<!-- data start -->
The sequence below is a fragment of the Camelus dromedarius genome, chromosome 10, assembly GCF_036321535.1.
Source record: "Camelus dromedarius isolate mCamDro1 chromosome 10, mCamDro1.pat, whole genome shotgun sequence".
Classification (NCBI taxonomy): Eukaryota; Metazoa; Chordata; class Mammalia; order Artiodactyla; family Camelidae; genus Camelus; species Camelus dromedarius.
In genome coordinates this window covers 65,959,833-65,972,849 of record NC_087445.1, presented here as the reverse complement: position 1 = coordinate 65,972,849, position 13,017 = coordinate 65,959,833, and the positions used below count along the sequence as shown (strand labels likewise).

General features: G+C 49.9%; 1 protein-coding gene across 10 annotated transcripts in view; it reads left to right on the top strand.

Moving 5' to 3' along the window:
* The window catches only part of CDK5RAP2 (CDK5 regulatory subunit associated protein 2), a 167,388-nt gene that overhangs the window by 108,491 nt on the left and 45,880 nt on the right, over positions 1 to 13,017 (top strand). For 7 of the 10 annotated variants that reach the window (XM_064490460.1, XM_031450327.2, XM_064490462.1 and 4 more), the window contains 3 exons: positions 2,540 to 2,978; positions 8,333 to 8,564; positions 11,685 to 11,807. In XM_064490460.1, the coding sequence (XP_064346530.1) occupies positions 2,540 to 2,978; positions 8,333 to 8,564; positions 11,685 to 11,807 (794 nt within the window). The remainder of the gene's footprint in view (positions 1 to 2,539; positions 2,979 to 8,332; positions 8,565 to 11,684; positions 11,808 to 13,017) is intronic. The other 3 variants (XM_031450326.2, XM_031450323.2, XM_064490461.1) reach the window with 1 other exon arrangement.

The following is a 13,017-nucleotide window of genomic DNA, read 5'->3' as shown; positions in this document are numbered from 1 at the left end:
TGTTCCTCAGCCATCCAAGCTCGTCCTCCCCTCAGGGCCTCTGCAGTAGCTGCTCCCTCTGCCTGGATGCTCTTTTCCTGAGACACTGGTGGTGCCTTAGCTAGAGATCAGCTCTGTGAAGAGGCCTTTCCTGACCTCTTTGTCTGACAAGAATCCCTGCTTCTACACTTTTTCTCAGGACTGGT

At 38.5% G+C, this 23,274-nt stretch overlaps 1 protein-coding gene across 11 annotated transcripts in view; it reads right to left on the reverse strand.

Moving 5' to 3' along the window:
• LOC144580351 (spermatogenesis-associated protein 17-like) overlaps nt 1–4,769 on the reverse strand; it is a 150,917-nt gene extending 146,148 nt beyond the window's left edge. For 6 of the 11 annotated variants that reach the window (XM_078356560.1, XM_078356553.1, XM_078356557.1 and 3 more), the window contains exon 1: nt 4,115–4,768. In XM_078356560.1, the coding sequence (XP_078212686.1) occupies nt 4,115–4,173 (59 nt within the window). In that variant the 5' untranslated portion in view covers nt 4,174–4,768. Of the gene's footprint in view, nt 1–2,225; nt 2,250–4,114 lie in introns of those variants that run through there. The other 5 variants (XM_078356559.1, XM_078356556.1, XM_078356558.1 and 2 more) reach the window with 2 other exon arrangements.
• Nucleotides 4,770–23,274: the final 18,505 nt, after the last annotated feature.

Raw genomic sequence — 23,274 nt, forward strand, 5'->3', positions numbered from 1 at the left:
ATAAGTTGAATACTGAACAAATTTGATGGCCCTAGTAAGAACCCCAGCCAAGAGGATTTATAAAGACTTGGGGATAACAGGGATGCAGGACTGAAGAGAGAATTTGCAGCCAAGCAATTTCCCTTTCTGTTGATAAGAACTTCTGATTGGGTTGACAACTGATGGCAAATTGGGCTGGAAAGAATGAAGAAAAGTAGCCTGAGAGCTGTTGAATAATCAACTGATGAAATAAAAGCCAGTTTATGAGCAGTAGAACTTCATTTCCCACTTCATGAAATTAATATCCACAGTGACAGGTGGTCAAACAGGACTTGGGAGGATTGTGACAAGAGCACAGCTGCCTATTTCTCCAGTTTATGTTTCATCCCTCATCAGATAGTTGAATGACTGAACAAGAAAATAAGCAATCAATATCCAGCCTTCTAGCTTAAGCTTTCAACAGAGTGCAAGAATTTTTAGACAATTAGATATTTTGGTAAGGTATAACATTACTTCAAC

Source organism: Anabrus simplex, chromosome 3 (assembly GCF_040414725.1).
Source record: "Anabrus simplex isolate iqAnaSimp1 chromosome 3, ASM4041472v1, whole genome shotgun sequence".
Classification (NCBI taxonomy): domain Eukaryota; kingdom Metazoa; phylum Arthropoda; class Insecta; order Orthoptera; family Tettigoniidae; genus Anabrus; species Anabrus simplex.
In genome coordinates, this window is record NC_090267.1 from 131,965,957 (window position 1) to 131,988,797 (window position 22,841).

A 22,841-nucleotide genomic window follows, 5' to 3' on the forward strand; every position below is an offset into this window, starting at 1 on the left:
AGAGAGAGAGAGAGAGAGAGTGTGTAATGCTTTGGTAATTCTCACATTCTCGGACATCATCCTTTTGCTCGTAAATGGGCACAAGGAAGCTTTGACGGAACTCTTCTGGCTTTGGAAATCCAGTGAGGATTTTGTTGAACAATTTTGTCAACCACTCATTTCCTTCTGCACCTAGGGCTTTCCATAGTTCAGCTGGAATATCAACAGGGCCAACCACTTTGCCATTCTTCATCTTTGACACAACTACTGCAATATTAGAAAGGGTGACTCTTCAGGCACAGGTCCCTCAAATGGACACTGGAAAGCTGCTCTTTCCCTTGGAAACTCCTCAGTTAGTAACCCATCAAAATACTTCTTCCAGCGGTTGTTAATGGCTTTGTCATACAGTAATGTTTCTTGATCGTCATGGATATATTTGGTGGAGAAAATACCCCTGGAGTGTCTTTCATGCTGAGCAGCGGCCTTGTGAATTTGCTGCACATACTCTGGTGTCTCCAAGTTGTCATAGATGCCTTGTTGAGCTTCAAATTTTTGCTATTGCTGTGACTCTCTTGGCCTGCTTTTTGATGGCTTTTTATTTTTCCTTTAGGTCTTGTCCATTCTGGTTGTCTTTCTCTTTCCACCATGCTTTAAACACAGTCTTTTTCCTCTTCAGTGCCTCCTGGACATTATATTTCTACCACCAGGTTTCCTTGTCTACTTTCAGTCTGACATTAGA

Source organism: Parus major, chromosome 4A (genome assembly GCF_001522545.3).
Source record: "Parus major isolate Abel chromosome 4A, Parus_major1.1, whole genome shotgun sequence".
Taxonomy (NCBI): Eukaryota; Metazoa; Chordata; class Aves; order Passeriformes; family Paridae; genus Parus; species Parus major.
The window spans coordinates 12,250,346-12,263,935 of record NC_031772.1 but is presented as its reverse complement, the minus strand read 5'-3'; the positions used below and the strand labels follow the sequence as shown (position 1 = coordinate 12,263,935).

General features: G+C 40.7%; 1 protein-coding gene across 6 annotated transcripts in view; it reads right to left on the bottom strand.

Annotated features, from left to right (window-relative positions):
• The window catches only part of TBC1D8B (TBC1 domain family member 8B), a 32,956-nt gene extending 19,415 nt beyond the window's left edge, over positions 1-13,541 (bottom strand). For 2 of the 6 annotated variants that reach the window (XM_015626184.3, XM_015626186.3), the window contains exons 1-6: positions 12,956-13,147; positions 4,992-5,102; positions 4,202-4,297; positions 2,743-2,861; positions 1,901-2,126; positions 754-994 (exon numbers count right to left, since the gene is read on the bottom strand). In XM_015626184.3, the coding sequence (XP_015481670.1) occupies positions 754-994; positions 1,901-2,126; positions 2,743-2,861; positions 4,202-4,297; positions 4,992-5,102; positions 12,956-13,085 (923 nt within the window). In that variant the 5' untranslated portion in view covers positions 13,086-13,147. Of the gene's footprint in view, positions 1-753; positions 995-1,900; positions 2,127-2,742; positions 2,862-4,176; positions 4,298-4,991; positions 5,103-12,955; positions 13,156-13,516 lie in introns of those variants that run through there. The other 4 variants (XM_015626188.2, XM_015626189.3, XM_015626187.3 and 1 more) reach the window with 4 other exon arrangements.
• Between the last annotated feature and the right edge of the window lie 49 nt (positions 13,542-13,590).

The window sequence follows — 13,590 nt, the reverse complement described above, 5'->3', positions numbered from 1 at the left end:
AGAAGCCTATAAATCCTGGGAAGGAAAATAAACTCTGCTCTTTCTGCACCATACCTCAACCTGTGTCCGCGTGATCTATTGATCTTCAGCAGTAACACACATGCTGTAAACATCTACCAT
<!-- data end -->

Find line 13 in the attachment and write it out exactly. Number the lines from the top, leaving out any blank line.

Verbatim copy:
• Nucleotides 4,770–23,274: the final 18,505 nt, after the last annotated feature.